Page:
New Report Recommends Tough Medicine to Fix Bay Area's Housing Ailments

A new report by the Bay Area Council argues that the regionwide housing crisis demands a regionwide response, i.e., all nine counties and 101 cities need to build more housing, and if they don't, there needs to be consequences.

2 minute read

November 11, 2015, 8:00 AM PST

By Irvin Dawid

As the title of the Bay Area Council report indicates, the “Roadmap for Economic Resilience” is about keeping the Bay Area a "global economic powerhouse." It's biggest threat is from within—by not addressing challenges as a region.

"The need is perhaps most visible in the housing crisis that has become one of San Francisco’s most contentious issues," writes David R. Baker, energy and clean tech reporter for the San Francisco Chronicle.

For years, the region has not been building enough housing, said Jim Wunderman, President and CEO of the Bay Area Council. Some cities have actively encouraged new housing while others have tried to shut it out. Unaffordable prices are the result.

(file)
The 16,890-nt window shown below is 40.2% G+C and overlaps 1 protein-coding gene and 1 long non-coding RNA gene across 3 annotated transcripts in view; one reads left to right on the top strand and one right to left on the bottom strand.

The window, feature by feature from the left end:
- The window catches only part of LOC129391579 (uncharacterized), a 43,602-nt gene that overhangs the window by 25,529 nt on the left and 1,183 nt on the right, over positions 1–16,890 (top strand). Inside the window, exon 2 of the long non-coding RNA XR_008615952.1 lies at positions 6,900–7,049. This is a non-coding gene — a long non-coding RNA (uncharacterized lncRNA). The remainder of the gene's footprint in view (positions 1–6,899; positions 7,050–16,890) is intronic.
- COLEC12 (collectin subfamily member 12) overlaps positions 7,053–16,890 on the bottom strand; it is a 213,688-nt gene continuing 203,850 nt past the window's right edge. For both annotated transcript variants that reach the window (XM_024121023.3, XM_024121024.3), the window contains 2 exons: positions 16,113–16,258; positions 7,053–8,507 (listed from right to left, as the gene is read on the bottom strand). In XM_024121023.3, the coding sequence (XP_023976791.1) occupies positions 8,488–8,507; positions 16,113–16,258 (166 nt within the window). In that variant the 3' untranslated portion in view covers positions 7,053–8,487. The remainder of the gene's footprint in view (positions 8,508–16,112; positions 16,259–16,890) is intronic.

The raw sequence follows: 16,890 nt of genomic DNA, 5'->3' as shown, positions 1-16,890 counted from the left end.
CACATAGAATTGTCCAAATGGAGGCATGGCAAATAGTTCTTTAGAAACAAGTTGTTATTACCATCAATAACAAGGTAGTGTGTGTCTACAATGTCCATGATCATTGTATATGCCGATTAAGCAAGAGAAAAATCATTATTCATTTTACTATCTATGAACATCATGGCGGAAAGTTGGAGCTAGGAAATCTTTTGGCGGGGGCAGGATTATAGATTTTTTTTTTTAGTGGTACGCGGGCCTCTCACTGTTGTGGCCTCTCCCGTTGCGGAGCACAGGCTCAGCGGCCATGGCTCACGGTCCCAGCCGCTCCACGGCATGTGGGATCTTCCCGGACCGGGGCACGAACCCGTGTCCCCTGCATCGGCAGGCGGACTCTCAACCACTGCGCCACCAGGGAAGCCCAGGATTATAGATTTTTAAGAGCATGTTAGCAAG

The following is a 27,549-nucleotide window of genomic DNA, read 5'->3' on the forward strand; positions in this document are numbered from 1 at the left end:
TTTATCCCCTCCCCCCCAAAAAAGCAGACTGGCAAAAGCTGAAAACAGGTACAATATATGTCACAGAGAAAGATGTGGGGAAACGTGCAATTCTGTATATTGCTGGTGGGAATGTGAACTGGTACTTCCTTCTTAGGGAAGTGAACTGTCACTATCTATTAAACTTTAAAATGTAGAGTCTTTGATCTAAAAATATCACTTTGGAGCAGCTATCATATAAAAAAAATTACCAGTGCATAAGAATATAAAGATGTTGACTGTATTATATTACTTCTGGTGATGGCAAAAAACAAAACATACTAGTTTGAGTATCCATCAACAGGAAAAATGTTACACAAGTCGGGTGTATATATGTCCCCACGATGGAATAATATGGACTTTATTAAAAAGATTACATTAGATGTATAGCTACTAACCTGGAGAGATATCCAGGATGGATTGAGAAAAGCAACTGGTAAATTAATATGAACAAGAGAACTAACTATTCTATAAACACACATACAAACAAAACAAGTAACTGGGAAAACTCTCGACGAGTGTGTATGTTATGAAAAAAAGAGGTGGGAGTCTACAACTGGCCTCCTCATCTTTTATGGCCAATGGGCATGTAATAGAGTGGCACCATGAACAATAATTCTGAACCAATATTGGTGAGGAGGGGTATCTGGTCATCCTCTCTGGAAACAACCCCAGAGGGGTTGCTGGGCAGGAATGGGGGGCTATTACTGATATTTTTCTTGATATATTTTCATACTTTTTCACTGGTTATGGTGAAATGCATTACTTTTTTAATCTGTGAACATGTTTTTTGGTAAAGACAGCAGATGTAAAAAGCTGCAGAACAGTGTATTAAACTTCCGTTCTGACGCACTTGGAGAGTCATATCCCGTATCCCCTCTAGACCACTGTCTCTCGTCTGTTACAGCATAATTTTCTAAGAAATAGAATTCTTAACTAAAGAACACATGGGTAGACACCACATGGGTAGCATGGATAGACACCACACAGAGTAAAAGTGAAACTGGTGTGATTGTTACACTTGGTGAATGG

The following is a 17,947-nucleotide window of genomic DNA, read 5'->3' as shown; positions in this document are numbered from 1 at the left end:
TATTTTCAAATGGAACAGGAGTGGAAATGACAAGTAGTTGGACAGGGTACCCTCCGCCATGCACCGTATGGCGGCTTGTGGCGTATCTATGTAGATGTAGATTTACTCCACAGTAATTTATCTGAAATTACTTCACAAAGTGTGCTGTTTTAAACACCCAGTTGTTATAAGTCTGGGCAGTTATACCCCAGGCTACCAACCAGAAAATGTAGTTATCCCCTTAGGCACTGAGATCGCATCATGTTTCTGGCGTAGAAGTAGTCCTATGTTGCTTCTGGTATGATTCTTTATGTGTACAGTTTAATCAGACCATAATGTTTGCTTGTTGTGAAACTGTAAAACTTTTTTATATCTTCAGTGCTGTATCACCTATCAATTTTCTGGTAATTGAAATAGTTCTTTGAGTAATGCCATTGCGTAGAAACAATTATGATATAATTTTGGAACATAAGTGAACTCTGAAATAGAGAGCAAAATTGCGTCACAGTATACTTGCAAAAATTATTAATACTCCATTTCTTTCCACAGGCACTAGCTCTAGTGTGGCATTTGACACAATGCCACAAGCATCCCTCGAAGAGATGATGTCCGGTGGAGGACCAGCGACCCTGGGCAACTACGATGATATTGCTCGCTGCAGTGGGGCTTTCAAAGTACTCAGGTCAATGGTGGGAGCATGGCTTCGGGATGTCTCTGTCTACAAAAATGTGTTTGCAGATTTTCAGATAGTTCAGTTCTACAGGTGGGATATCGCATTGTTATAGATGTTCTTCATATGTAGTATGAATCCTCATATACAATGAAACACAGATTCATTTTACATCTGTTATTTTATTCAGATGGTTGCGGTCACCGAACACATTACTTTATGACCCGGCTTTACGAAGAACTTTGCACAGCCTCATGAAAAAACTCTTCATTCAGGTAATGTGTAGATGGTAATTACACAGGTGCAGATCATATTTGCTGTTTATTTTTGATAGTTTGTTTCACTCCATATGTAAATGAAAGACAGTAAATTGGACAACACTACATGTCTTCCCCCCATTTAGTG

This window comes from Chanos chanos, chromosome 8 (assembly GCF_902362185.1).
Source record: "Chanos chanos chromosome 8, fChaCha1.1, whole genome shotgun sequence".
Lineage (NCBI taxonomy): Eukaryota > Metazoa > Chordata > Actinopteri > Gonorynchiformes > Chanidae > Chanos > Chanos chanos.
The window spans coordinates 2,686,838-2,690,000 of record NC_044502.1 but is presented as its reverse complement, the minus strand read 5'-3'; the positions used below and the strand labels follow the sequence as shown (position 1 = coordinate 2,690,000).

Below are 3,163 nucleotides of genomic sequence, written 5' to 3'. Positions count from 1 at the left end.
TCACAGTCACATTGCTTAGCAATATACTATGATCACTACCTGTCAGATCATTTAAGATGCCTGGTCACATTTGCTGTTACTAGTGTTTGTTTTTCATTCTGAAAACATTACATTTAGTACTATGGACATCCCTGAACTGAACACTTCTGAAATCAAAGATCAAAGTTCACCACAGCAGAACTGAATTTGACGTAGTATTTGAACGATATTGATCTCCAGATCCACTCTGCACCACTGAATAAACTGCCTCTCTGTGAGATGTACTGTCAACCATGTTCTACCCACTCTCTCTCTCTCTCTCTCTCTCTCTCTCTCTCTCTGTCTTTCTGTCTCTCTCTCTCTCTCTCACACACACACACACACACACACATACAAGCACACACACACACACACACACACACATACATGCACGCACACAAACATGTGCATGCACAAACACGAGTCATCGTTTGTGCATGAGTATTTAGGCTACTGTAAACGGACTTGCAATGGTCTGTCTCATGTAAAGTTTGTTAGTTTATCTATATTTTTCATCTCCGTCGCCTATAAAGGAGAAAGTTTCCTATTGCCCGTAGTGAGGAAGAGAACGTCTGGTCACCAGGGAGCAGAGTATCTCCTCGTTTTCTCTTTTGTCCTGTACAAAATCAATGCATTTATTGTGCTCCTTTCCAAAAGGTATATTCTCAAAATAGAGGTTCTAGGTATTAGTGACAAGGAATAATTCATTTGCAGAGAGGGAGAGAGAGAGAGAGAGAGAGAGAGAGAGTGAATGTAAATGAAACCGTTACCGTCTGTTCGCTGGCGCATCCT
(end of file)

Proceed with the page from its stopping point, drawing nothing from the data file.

“The core issue is under-supply,” Wunderman said.

"But the report’s prescriptions for solving the crisis would be difficult to carry out, in part because they would require cities to give up some of their power," writes Baker

For example, regional planners already set goals for the number of housing units each Bay Area city should build, goals that many cities routinely ignore. The report recommends punishing cities that don’t meet the targets, perhaps by stripping them of the ability to approve or reject development projects.

BAC is not the first to recommend a stern approach to cities refusing to do their "fair share." "Renters' advocates in San Francisco are building a political and fundraising base to legally challenge suburbs that aren't pulling their weight in constructing the housing to meet the demands of population growth," wrote Planetizen managing editor James Brasuell in September.

An alternative approach would  "expand 'by right' approval for housing," writes Baker. "If a proposed housing project complied with local zoning and building codes, no city would be able to block it." See by-right housing, "in which certain multifamily housing are designated a permitted use" (California Government Code Section 65589.4).

The report also looks at other regional issues such as transportation, recommending "establishing a regional gasoline tax, sales tax or vehicle license fee (VLF)," adds Baker.

Hat tip: MTC-ABAG Library

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